Finding a welcoming home: East Boston native talks about housing struggles

When Brian Madrigal was a freshman in high school, he and other community organizers protested a proposed expansion of Boston Logan International Airport. The community asked instead for green space as a buffer between the airport’s pollution and the East Boston neighborhoods near it.

The Massachusetts Port Authority, who operates the airport, conceded and built Bremen Street Park — an 18-acre public park with playgrounds, a dog park, and a community garden.

“They gave it to us and it’s beautiful — (but) now it’s all gentrified,” Madrigal said with a laugh as he looked across the idyllic park with a few joggers and workers riding mowers back and forth on lush lawns. “It’s funny that we fought for this for our community and now we’re being pushed out. ... It’s interesting.”

Gentrification often refers to renovation or renewal of a neighborhood that is typically associated with increases in housing prices and changes in a community’s demographics. Many also fear the phenomenon is linked with displacement of working class and low-income families.

From a young age, Madrigal experienced the negative effects of pressures on the region’s housing market.

At 18, Madrigal and his family of five — his mother, stepfather, and two younger sisters — were living near Maverick Square. Their landlord abruptly raised the rent and, shortly after, sold the building to a developer.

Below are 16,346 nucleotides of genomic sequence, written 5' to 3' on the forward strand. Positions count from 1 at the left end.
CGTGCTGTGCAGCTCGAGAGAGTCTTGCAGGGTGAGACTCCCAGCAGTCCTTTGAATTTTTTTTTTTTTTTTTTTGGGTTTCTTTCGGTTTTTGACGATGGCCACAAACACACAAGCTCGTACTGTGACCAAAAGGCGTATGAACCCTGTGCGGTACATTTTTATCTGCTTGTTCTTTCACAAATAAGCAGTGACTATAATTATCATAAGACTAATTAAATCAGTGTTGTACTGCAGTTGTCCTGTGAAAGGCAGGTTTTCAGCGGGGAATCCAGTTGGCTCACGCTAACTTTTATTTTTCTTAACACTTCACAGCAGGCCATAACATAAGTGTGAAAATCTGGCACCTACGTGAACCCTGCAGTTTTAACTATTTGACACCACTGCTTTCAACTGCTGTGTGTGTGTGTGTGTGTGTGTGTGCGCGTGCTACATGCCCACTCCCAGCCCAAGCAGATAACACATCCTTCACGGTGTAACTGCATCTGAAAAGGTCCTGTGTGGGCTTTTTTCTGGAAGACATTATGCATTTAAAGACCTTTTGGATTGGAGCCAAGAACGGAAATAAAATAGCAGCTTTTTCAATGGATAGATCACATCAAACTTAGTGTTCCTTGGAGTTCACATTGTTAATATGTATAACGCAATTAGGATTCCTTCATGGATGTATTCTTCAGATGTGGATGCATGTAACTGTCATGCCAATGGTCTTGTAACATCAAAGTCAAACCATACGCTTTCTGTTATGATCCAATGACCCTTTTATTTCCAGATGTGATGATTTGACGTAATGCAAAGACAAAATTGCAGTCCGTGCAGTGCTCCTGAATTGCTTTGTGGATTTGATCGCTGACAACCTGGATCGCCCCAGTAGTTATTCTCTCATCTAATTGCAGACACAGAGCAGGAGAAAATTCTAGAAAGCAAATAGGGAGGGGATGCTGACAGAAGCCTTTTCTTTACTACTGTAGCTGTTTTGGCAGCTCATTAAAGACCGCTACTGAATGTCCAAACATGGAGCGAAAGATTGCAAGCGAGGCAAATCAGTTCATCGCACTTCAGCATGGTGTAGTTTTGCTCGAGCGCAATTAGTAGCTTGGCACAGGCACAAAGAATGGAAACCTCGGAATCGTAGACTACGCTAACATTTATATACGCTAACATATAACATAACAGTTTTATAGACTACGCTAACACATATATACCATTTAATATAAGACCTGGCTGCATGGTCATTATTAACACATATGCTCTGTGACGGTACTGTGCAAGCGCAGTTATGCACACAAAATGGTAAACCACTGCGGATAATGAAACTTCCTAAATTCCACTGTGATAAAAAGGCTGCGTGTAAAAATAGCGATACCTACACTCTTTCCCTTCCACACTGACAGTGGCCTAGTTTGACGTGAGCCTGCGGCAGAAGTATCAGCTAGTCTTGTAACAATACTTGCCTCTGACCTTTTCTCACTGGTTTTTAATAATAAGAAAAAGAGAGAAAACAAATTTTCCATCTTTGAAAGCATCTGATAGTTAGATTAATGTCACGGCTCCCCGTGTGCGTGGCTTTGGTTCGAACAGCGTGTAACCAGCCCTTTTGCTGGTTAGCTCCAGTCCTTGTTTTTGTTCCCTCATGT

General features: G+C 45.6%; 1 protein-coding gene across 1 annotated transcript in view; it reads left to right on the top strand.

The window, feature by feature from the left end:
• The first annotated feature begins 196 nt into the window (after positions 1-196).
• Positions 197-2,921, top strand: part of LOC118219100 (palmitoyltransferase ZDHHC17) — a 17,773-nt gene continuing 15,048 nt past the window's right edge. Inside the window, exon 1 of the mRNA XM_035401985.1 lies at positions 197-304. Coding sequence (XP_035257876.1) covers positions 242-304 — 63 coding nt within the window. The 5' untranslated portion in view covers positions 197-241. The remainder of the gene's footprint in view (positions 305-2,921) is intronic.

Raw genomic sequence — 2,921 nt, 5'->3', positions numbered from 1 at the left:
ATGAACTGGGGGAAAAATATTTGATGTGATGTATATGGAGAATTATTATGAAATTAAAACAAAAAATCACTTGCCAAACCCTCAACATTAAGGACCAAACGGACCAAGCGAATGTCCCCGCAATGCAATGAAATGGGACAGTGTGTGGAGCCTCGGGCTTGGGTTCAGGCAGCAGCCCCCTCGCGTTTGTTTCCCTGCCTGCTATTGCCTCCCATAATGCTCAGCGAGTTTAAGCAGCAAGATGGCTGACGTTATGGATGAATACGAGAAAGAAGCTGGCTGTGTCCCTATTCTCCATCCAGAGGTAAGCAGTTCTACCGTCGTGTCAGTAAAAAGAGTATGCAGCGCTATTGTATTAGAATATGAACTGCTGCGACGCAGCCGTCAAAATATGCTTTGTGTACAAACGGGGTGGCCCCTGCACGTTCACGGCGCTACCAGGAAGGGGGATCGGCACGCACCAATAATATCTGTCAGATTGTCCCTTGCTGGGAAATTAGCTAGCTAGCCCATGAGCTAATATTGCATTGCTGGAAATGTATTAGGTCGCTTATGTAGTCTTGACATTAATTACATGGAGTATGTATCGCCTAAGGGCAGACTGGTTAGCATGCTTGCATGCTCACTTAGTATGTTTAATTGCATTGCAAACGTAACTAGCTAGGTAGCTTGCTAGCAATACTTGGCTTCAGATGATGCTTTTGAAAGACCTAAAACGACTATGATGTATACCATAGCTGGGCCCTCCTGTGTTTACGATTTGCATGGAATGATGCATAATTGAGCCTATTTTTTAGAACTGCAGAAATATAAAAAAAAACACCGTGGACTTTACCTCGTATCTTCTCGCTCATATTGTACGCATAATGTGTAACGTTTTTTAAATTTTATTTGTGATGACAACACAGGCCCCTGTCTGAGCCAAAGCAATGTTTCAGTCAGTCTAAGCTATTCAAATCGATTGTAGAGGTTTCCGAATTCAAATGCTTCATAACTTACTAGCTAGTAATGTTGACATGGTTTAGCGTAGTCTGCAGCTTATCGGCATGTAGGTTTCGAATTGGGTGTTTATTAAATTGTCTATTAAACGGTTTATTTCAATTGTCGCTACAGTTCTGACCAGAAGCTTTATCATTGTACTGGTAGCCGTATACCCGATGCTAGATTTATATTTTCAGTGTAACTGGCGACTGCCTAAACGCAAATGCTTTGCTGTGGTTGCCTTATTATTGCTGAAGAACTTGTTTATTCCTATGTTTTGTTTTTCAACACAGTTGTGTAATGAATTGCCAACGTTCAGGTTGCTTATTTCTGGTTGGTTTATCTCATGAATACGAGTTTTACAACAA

“They sent out notifications to all of us that all the tenants had to leave in two months because of the development,” Madrigal said.

After getting the notice to leave, Madrigal — a freshman at Northeastern University at the time — hurriedly searched for a new home for his family. Affordable options were limited. Further, Madrigal’s family was repeatedly turned away because of credit history, his mother’s immigrant status, or various unspecified reasons.

Madrigal proposed that the family move outside Boston, but options in the suburbs were limited and his family needed to be near transit to access their jobs in the city. The family could not afford a car and felt the suburb’s housing options did not make the expensive, and often unreliable, commute a worthwhile tradeoff.

Housing advocates contend that if more housing options are available in the region, it could help alleviate some of the pressures on urban centers like Boston. The goal of the Great Neighborhoods bill is to give families like Madrigal’s more choices within their reach when looking for places to live.

Eventually, Madrigal’s godfather stepped in and helped the family find a home in Orient Heights, where they still live. After all the turmoil, Madrigal took a break from college and later went into coding. He has since worked at web design firms in Boston and Watertown.

The experience taught his family a lot about their rights as tenants, Madrigal said, but it was painful at the time. It often seemed that realtors or landlords were looking for college students rather than a working family of five, Madrigal said.

“It’s not explicitly said that you’re not welcome here, but it’s kind of obvious that you’re not welcome here. … It’s like being on a playground and you have the popular kids (saying,) ‘Sorry, you can’t play with us because you don’t have Nikes,’” Madrigal said with a laugh.

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